He was not expected to live more than two years. Completing his doctorate did not appear likely. Yet, Hawking defied the odds, not only attaining his PhD but also forging new roads into the understanding of the universe in the decades since.

As the disease spread, Hawking became less mobile and began using a wheelchair. Talking grew more challenging and, in 1985, an emergency tracheotomy caused his total loss of speech. A speech-generating device constructed at Cambridge, combined with a software program, served as his electronic voice, allowing Hawking to select his words by moving the muscles in his cheek.

Just before his diagnosis, Hawking met Jane Wilde, and the two were married in 1965. The couple had three children before separating. Hawking remarried in 1995 but divorced in 2006.

Hawking became as much a cultural icon as a scientific one. For a time police suspected his second wife and one-time nurse of abusing him; the events became the basis of an episode of Law and Order: Criminal Intent. He played himself on The Simpsons and was depicted on Family Guyand South Park. Eddie Redmayne played Hawking in a biopic.

The scientist gained popularity outside the academic world and appeared in several TV shows including Red Dwarf and The Big Bang Theory.

His most famous book – A Brief History of Time – has now shot to the top of the Amazon Best Sellers list.

The Motor Neurone Disease Association, of which Prof Hawking had been a patron since 2008, reported that its website had crashed because of an influx of donations to the charity:

Continue Reading


WhatsApp Extends Time Limit for ‘Delete for Everyone’

That time window could soon be extended to just over an hour. The new feature is currently being tested on select Android users.



That time window could soon be extended to just over an hour. The new feature is currently being tested on select Android users, and it is unclear how quickly it will be rolled out globally.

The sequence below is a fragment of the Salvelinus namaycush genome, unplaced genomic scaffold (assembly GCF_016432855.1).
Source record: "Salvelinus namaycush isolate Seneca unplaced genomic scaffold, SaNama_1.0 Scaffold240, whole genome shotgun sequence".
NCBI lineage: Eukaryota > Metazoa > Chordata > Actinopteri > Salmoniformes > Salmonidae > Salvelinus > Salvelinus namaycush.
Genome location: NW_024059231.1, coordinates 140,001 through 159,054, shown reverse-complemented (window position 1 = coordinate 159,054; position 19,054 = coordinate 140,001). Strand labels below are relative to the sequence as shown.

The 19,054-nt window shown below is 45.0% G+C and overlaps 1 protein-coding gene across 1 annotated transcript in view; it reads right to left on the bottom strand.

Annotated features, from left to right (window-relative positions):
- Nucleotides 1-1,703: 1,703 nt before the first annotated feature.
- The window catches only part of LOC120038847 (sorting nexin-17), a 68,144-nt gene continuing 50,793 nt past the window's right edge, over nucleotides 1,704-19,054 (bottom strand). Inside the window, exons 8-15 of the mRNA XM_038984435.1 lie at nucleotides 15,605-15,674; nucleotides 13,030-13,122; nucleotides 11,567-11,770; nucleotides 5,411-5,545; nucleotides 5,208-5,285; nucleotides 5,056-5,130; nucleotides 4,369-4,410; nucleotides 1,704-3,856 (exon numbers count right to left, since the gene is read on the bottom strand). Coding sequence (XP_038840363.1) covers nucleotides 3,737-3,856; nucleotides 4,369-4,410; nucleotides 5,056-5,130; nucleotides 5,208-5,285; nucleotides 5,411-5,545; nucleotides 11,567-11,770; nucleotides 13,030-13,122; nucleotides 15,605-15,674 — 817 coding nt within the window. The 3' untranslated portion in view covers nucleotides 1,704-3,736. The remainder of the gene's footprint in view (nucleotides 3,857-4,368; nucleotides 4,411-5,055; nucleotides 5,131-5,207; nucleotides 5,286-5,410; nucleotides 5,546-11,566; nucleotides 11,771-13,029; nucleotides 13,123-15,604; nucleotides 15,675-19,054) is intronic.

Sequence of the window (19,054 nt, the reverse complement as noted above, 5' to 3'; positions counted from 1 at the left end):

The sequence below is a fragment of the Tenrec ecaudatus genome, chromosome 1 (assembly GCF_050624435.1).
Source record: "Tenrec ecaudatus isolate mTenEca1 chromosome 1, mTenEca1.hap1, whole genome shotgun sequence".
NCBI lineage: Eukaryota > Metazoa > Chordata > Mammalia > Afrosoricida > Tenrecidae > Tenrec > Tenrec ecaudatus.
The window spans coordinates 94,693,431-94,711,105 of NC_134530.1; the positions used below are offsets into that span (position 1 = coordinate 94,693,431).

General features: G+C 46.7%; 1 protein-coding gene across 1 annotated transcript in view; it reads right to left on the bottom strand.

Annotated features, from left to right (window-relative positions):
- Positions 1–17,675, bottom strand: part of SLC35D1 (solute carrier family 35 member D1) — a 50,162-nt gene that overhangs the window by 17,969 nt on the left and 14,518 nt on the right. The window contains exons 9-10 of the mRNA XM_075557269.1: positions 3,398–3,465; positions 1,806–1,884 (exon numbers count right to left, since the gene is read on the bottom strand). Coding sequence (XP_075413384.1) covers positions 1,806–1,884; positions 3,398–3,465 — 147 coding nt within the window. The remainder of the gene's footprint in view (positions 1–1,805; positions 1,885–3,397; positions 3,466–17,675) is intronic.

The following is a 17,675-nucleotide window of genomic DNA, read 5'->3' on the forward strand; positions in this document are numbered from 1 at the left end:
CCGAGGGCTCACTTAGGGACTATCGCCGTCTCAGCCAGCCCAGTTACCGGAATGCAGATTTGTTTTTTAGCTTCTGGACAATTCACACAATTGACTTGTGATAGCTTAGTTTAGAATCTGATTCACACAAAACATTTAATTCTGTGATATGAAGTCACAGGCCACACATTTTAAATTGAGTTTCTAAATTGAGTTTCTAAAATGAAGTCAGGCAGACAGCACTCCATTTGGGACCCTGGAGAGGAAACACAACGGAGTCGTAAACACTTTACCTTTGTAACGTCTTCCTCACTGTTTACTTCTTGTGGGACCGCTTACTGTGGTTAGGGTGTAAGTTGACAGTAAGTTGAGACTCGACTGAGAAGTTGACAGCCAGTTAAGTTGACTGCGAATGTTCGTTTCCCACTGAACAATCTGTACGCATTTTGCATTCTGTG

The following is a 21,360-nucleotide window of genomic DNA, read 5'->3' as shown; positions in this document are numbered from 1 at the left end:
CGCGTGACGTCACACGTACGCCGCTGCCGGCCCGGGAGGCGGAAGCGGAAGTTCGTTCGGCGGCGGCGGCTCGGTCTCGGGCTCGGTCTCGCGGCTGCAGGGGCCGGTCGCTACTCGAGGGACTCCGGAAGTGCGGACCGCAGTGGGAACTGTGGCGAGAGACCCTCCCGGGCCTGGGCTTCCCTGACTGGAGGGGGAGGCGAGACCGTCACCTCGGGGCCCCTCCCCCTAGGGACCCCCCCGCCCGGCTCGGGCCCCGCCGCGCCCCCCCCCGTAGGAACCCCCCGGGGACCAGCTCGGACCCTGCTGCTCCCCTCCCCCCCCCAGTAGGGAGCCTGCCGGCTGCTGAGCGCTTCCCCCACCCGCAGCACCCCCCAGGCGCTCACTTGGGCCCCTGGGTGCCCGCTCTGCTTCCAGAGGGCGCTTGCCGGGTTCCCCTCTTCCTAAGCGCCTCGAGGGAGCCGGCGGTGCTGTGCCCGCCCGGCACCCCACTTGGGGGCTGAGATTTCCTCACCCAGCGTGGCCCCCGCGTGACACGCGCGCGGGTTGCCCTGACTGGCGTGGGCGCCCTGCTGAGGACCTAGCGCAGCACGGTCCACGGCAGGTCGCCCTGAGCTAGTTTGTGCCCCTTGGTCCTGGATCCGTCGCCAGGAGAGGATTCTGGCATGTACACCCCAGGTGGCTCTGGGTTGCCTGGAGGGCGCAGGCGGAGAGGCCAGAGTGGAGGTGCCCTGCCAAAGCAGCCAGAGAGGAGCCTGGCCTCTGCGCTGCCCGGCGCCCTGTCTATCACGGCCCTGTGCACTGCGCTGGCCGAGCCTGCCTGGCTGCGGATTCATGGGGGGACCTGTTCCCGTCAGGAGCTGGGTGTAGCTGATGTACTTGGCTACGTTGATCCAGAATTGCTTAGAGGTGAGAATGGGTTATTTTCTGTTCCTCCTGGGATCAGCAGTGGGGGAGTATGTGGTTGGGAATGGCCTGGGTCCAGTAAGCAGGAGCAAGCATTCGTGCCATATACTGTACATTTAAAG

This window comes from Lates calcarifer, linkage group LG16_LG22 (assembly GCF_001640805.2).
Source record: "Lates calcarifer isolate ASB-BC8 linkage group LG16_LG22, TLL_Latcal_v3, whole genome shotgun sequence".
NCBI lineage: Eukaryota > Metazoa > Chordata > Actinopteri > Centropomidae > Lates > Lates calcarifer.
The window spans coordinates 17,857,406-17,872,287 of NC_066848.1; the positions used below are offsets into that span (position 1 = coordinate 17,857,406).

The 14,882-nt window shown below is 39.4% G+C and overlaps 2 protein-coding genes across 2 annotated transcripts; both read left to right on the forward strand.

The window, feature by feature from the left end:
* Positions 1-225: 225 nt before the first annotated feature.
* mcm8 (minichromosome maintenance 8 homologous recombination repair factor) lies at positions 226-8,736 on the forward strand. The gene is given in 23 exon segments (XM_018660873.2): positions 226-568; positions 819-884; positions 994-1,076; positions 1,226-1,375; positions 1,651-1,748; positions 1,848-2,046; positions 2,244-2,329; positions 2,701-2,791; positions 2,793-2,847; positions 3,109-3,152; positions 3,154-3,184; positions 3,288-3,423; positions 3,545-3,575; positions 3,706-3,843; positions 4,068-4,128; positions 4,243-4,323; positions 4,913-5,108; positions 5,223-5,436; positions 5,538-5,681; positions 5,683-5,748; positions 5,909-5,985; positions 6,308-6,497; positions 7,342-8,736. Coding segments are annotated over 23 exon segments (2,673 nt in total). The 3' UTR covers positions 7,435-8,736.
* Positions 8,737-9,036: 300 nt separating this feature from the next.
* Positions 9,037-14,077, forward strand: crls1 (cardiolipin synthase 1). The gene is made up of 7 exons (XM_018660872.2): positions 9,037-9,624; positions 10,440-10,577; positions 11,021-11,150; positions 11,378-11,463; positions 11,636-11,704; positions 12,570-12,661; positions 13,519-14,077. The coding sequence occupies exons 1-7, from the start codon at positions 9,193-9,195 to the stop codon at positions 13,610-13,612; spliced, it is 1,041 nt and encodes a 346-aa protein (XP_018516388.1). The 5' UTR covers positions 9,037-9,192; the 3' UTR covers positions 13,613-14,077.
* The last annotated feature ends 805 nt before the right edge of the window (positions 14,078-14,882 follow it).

WhatsApp will soon give you more time to ‘unsend’ embarrassing messages.The app currently allows users to recall messages up to seven minutes after they have been sent as part of its ‘Delete for Everyone’ tool.

That time window could soon be extended to just over an hour. The new feature is currently being tested on select Android users, and it is unclear how quickly it will be rolled out globally.

As per the Beta version of WhatsApp for Android 2.18.69, WhatsApp will offer a window of 4,096 seconds, i.e. 68 minutes and 16 seconds, to its users to delete a message which they might’ve sent to anyone.

A WABetaInfo report informs of the new extended timeline for the ‘Delete of Everyone’ feature: “You can now delete messages for everyone sent within 4096 seconds that is 68 minutes and 16 seconds.”

It is worth noting that with the duration for ‘Delete for Everyone’ now extended, there is a chance that the recipient might already have read the WhatsApp message by the time it is deleted in a chat.

Along with the extended time period for the feature, the report also mentions that WhatsApp for Android 2.18.67 version has modified icons to stickers.

Continue Reading


Coming in 2022, Foldable Phones!



Foldable phones will be on the market within five years, a member of the Graphene Flagship programme said on Tuesday.

The pan-European research initiative is made up of over 150 academic and industrial institutions across 23 countries, who are tasked with taking graphene out of the lab and on to the market.

Mobiles and wearable tech is one sector the group is targeting because of graphene’s unique properties.

The substance is stronger than steel but thinner than paper, as well as being bendable, stretchable, highly conductive and extremely lightweight.

Researchers from Aachen University in Germany were at Mobile World Congress to display flexible microchips can be used as wireless receivers. They expect phones to be made of the same material by 2023, allowing users to bend their devices and even fold them up.

Another team from Barcelona is developing a neuron sensor that can be embedded onto the brains of patients who have lost the ability to speak. The sensor is designed to translate electrical impulses into words and text that can be sent to a mobile device or computer via a wireless transmitter.

Researchers are also trying to harness graphene’s properties as a pressure sensor, by incorporating it into smart running shoes. Graphene pads in the shoes’ insoles measure the pressure distribution of each step, which is transmitted to a mobile app via Bluetooth, allowing a runner to achieve the most efficient gate.

Continue Reading

Also In The News